Every late September, when the style mavens descend on Paris for fashion week, they envision enjoying buttery post-show croissants and the occasional pack of Vogue cigarettes savored guilt-free at after-parties. But this season, it’s a bit different: Paris is infested with bedbugs.
Videos shared on social media show bedbugs crawling over seats of the Paris Metro, which carries more than 5 million passengers a day. Some Parisians have reported bites at various big-chain movie theaters. The French meme accounts are having a field day. “You have to understand that in reality no one is safe, obviously there are risk factors but in reality, you can catch bedbugs anywhere and bring them home,” Paris’s deputy mayor, Emmanuel Grégoire, said Friday.
Although Parisians don’t seem too concerned about the bedbug infestation (the metro, bars and movie theaters are just as packed as they’ve always been), at Paris Fashion Week shows, attendees have been trading tips on how to avoid catching them: store your luggage in the bathtub, they said; if you take public transportation, don’t sit down on the fabric seats; buy a $220 bedbug-killing heater on Amazon.
Bedbugs are a common urban scourge, often found living in mattresses, carpets, clothing and linens, and usually surfacing at night to feed (on your blood, that is). They typically bite in a telltale zigzag pattern, leaving clusters of three to five bites on the skin that can cause itchiness, redness and swelling and burning. In major cities like New York, having a brush with bedbugs is such a universal experience that the New York’s health department has their own bedbug complaint line.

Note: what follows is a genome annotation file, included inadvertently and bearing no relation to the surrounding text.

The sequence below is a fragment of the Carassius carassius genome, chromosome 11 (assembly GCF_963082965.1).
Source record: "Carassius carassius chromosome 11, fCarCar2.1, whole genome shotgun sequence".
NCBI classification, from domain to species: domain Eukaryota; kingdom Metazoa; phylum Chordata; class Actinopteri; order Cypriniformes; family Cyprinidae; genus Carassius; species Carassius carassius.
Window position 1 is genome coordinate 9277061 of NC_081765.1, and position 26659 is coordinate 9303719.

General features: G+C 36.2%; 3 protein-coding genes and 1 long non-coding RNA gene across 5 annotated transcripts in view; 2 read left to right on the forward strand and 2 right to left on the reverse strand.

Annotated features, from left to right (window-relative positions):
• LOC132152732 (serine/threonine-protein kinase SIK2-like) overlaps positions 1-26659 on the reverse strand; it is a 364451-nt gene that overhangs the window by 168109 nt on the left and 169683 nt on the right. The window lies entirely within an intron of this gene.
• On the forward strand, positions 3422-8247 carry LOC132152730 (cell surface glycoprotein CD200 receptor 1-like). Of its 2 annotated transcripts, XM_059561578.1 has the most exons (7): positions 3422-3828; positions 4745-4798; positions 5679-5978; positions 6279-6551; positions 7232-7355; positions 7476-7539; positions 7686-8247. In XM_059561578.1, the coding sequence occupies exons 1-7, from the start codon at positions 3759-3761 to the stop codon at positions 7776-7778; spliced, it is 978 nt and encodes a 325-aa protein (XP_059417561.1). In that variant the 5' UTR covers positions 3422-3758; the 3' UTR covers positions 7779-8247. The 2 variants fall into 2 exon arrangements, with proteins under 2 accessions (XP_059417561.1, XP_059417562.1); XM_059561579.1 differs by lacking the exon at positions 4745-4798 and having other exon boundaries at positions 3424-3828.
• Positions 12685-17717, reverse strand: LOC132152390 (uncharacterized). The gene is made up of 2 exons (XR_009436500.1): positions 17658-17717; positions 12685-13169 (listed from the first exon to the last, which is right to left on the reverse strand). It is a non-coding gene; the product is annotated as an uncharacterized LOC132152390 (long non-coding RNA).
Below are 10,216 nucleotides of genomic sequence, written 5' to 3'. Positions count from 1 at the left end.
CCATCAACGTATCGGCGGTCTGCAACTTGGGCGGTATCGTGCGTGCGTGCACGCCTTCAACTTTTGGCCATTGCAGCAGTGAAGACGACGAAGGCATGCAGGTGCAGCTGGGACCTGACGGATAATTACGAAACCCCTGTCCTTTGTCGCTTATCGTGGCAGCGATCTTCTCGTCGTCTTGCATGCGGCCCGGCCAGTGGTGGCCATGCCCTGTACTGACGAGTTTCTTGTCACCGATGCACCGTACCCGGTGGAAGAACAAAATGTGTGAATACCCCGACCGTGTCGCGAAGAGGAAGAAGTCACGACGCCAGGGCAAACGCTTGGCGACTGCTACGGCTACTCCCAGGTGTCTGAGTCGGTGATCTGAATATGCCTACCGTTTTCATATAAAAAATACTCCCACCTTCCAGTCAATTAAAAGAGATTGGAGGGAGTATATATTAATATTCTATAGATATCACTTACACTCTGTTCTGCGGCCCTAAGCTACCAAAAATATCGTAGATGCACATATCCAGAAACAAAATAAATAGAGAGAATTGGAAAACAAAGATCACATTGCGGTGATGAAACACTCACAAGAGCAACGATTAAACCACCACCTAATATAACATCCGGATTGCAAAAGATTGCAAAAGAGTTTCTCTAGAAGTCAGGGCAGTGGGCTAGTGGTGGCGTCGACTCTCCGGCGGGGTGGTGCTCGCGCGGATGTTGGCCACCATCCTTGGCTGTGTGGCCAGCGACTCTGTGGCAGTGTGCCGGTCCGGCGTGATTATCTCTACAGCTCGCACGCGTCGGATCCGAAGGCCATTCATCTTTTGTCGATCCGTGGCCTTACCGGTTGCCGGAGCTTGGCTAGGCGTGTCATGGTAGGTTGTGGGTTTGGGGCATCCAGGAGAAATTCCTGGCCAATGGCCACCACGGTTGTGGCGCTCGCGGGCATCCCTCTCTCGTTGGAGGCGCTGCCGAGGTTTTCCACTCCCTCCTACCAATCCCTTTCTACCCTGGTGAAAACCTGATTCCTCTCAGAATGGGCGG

“In large urban cities, bedbugs are just there. It’s a fact of life,” said Zachary DeVries, an assistant professor of urban entomology at the University of Kentucky. “But some of the videos of things they’re showing — especially on public transportation — were a little bit alarming. Usually if you’re seeing bedbugs out in the middle of the day crawling around on these surfaces, you probably have a lot of them.”
At Paris Fashion Week, the rumors and gossip about what hotels, restaurants and bars may be infested have taken on a life of their own.
“Whoever is having FOMO about this Paris Fashion Week must know that one of my editor friends saw bedbugs at one particularly upscale restaurant today,” tweeted Mayra Peralta, the fashion and beauty editor for EnVi Media. The very idea that Avenue Montaigne could be crawling with tiny bloodsucking insects is enough to send any visitor into a spiral.
Bedbugs are a democratizing force, an unwelcome reminder that regardless of wealth, fame or influence, none of us are immune to the power of nature. After all, bedbugs are just as likely to make a home inside a Chanel tweed jacket as they are a Zara knockoff. Bedbugs don’t care if you’re staying in a palace hotel or a 1-star Airbnb, if you’re dining in the 8th or the 18th. Certainly money can keep you from taking the metro, but you may still have to go through the city’s Charles-de-Gaulle Airport to fly home — and the bugs are reportedly there too.
As Paris Fashion Week comes to a close, the editors, influencers and stylists who flocked to the city will start to make their way home. Professor DeVries said it was possible that travelers could bring bedbugs back with them, but as long as you’re aware of your surroundings and keeping luggage and clothing off hotel beds and rugs, you should be fine.
If you believe you brought some hitchhikers home, you can follow the heat or freeze rule: Run your items in the dryer on high heat for an hour, or leave them in the freezer for two or three days. Either option should get rid of any remaining pests.
Bedbugs are extremely expensive to get rid of, because of the fact that they multiply so rapidly. Professor DeVries said that infestations often required professional pest-control treatment, which can cost upward of $5,000, depending on location. “Everybody can get them,” he said, “but not everybody can get rid of them.”